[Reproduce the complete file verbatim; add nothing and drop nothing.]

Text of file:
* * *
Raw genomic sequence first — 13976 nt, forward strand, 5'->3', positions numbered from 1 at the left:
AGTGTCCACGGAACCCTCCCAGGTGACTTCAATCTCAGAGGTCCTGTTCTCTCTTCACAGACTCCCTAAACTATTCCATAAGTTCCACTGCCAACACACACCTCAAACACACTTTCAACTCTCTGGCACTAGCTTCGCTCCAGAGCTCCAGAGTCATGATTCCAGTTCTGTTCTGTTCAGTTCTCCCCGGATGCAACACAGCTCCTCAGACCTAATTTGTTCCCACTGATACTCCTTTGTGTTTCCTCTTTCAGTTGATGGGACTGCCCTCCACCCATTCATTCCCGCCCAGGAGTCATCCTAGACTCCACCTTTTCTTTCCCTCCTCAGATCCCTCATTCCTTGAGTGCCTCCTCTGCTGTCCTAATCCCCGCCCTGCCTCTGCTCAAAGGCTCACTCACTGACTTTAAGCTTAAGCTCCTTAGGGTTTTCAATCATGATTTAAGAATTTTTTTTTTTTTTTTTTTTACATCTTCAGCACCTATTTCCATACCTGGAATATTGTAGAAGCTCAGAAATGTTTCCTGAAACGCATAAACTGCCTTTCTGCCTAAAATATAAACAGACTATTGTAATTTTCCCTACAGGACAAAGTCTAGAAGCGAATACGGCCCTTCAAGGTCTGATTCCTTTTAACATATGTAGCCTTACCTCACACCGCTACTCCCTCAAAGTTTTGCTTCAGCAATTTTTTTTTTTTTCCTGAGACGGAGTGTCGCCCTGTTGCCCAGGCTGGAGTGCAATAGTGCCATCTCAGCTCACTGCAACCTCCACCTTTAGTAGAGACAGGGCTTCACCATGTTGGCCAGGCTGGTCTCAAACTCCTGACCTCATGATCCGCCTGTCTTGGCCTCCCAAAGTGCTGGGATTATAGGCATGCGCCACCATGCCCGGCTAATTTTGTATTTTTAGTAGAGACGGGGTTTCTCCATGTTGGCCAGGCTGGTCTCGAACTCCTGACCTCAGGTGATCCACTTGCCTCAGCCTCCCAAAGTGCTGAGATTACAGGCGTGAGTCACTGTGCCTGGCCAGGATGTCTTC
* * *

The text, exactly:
Raw genomic sequence first — 13976 nt, forward strand, 5'->3', positions numbered from 1 at the left:
AGTGTCCACGGAACCCTCCCAGGTGACTTCAATCTCAGAGGTCCTGTTCTCTCTTCACAGACTCCCTAAACTATTCCATAAGTTCCACTGCCAACACACACCTCAAACACACTTTCAACTCTCTGGCACTAGCTTCGCTCCAGAGCTCCAGAGTCATGATTCCAGTTCTGTTCTGTTCAGTTCTCCCCGGATGCAACACAGCTCCTCAGACCTAATTTGTTCCCACTGATACTCCTTTGTGTTTCCTCTTTCAGTTGATGGGACTGCCCTCCACCCATTCATTCCCGCCCAGGAGTCATCCTAGACTCCACCTTTTCTTTCCCTCCTCAGATCCCTCATTCCTTGAGTGCCTCCTCTGCTGTCCTAATCCCCGCCCTGCCTCTGCTCAAAGGCTCACTCACTGACTTTAAGCTTAAGCTCCTTAGGGTTTTCAATCATGATTTAAGAATTTTTTTTTTTTTTTTTTTTACATCTTCAGCACCTATTTCCATACCTGGAATATTGTAGAAGCTCAGAAATGTTTCCTGAAACGCATAAACTGCCTTTCTGCCTAAAATATAAACAGACTATTGTAATTTTCCCTACAGGACAAAGTCTAGAAGCGAATACGGCCCTTCAAGGTCTGATTCCTTTTAACATATGTAGCCTTACCTCACACCGCTACTCCCTCAAAGTTTTGCTTCAGCAATTTTTTTTTTTTTCCTGAGACGGAGTGTCGCCCTGTTGCCCAGGCTGGAGTGCAATAGTGCCATCTCAGCTCACTGCAACCTCCACCTTTAGTAGAGACAGGGCTTCACCATGTTGGCCAGGCTGGTCTCAAACTCCTGACCTCATGATCCGCCTGTCTTGGCCTCCCAAAGTGCTGGGATTATAGGCATGCGCCACCATGCCCGGCTAATTTTGTATTTTTAGTAGAGACGGGGTTTCTCCATGTTGGCCAGGCTGGTCTCGAACTCCTGACCTCAGGTGATCCACTTGCCTCAGCCTCCCAAAGTGCTGAGATTACAGGCGTGAGTCACTGTGCCTGGCCAGGATGTCTTC